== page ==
MAY 23 — In just the space of a week, Malaysia has experienced more change than we’ve perhaps seen in years where freedom of expression and the media is concerned.
It feels as though we’re all players in a movie, with a narrative that for most of us seemed more fantasy than reality with more twists and turns than a telenovella.
While it is important that we keep looking and moving forward, it is as Soren Kierkegaard said, “Life can only be understood backwards; but it must be lived forwards.” It is still wise to think back on what brought us to this point and not forget the things that could have prevented it from happening.
One such thing is that line fed to us that we had to vote for candidates, not for coalitions. That by voting for the right people no matter which side, we could somehow affect change from the “inside.”
I thought about the challenges of institutional reform while, of all things, watching Brooklyn Nine-Nine on Netflix.
In one episode, Terry Crews’ character Sergeant Terrance Vincent “Terry” Jeffords faced a moral conundrum — report a fellow police officer for harassing him on the basis of him being black or ignore the incident, so as not to affect his chances for a liaison position.
Jeffords chose to report the officer, despite it likely costing him the position. While the argument is that his keeping quiet would give him influence in the long run, his making the report meant there would be be one less bigoted police officer on the force.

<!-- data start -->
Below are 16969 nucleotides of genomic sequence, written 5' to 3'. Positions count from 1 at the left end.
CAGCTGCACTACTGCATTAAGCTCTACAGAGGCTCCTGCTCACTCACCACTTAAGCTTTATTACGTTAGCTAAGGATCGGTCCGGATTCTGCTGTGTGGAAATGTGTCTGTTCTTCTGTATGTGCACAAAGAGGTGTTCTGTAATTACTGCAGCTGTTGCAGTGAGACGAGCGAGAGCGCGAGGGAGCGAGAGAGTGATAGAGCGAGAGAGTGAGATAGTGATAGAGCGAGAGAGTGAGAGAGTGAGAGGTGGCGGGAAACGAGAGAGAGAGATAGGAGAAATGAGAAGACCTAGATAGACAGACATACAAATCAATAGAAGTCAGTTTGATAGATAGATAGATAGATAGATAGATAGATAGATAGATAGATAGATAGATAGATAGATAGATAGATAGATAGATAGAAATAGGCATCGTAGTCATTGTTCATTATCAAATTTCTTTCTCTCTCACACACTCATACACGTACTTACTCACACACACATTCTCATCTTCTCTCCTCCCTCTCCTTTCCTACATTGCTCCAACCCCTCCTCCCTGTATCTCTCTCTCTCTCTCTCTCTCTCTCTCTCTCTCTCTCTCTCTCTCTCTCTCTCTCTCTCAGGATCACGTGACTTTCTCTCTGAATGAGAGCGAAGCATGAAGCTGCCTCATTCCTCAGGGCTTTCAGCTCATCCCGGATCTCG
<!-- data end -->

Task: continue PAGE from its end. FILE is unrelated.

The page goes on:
We watched for years as the Internet saw more controls, with its culmination being the Fake News law. Yet still we were told that the government could change, if we let the “right” people change it from within.
Then we found out that sometimes the only way to create change in government was to change the government. Wholesale.
All the dire warnings so far have proved false. There has been no chaos. No bloodshed. No sudden declarations of martial law. The transition of power has been so smooth even first-world countries are disbelieving about how we managed it. Especially when compared to neighbours such as Indonesia and Thailand who weren’t as lucky.
You cannot change an institution that resists change, for instance political parties that insist that the top leadership positions shouldn’t be contested freely. Isn’t that the entire point of elections? To prove, without a doubt, who really has the mandate.
External pressures are far more effective at pushing reform and those external pressures need to be constantly applied. In Malaysia’s case, that external pressure should come not just from circumstances (economic and environmental conditions) but from citizens.
It’s going to be a very noisy time for everyone as Malaysians discover that they can actually ask for things and get them; instead of being promised things they didn’t even ask for in the first place. Still, I wouldn’t have it any other way so keep making noise, Malaysians. You’ve earned the right.